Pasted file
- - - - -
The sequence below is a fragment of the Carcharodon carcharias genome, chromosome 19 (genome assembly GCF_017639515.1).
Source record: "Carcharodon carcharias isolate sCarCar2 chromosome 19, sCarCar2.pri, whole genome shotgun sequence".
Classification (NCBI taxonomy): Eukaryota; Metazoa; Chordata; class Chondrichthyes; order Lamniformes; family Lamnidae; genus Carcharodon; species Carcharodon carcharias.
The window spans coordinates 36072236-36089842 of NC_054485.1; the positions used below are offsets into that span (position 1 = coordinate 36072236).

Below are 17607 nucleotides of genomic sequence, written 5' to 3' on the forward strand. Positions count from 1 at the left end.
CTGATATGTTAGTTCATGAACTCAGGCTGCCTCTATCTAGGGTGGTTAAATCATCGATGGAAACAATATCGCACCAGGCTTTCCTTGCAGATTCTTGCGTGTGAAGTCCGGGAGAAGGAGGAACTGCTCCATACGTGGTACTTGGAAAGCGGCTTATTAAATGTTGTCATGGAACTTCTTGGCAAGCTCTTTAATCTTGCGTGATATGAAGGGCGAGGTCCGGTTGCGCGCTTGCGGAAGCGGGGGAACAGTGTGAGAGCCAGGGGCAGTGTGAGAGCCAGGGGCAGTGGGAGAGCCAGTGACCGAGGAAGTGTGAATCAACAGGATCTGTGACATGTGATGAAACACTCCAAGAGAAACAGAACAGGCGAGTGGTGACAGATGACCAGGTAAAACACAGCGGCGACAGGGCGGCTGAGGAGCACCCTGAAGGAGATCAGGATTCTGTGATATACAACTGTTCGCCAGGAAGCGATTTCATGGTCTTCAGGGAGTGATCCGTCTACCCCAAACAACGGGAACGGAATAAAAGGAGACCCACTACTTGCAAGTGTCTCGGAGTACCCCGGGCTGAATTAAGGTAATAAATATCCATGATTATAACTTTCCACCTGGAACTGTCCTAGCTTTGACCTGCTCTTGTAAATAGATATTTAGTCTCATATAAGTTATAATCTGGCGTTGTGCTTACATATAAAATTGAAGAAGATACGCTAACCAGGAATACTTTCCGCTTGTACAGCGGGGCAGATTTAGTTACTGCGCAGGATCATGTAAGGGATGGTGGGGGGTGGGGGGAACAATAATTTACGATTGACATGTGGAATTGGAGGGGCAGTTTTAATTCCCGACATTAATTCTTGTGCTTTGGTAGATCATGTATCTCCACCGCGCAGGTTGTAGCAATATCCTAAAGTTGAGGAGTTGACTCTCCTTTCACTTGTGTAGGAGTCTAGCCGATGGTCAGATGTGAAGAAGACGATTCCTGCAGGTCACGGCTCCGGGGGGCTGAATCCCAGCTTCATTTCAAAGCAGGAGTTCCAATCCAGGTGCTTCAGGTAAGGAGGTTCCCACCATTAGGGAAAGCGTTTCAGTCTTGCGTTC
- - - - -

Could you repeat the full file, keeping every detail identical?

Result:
The sequence below is a fragment of the Carcharodon carcharias genome, chromosome 19 (genome assembly GCF_017639515.1).
Source record: "Carcharodon carcharias isolate sCarCar2 chromosome 19, sCarCar2.pri, whole genome shotgun sequence".
Classification (NCBI taxonomy): Eukaryota; Metazoa; Chordata; class Chondrichthyes; order Lamniformes; family Lamnidae; genus Carcharodon; species Carcharodon carcharias.
The window spans coordinates 36072236-36089842 of NC_054485.1; the positions used below are offsets into that span (position 1 = coordinate 36072236).

Below are 17607 nucleotides of genomic sequence, written 5' to 3' on the forward strand. Positions count from 1 at the left end.
CTGATATGTTAGTTCATGAACTCAGGCTGCCTCTATCTAGGGTGGTTAAATCATCGATGGAAACAATATCGCACCAGGCTTTCCTTGCAGATTCTTGCGTGTGAAGTCCGGGAGAAGGAGGAACTGCTCCATACGTGGTACTTGGAAAGCGGCTTATTAAATGTTGTCATGGAACTTCTTGGCAAGCTCTTTAATCTTGCGTGATATGAAGGGCGAGGTCCGGTTGCGCGCTTGCGGAAGCGGGGGAACAGTGTGAGAGCCAGGGGCAGTGTGAGAGCCAGGGGCAGTGGGAGAGCCAGTGACCGAGGAAGTGTGAATCAACAGGATCTGTGACATGTGATGAAACACTCCAAGAGAAACAGAACAGGCGAGTGGTGACAGATGACCAGGTAAAACACAGCGGCGACAGGGCGGCTGAGGAGCACCCTGAAGGAGATCAGGATTCTGTGATATACAACTGTTCGCCAGGAAGCGATTTCATGGTCTTCAGGGAGTGATCCGTCTACCCCAAACAACGGGAACGGAATAAAAGGAGACCCACTACTTGCAAGTGTCTCGGAGTACCCCGGGCTGAATTAAGGTAATAAATATCCATGATTATAACTTTCCACCTGGAACTGTCCTAGCTTTGACCTGCTCTTGTAAATAGATATTTAGTCTCATATAAGTTATAATCTGGCGTTGTGCTTACATATAAAATTGAAGAAGATACGCTAACCAGGAATACTTTCCGCTTGTACAGCGGGGCAGATTTAGTTACTGCGCAGGATCATGTAAGGGATGGTGGGGGGTGGGGGGAACAATAATTTACGATTGACATGTGGAATTGGAGGGGCAGTTTTAATTCCCGACATTAATTCTTGTGCTTTGGTAGATCATGTATCTCCACCGCGCAGGTTGTAGCAATATCCTAAAGTTGAGGAGTTGACTCTCCTTTCACTTGTGTAGGAGTCTAGCCGATGGTCAGATGTGAAGAAGACGATTCCTGCAGGTCACGGCTCCGGGGGGCTGAATCCCAGCTTCATTTCAAAGCAGGAGTTCCAATCCAGGTGCTTCAGGTAAGGAGGTTCCCACCATTAGGGAAAGCGTTTCAGTCTTGCGTTC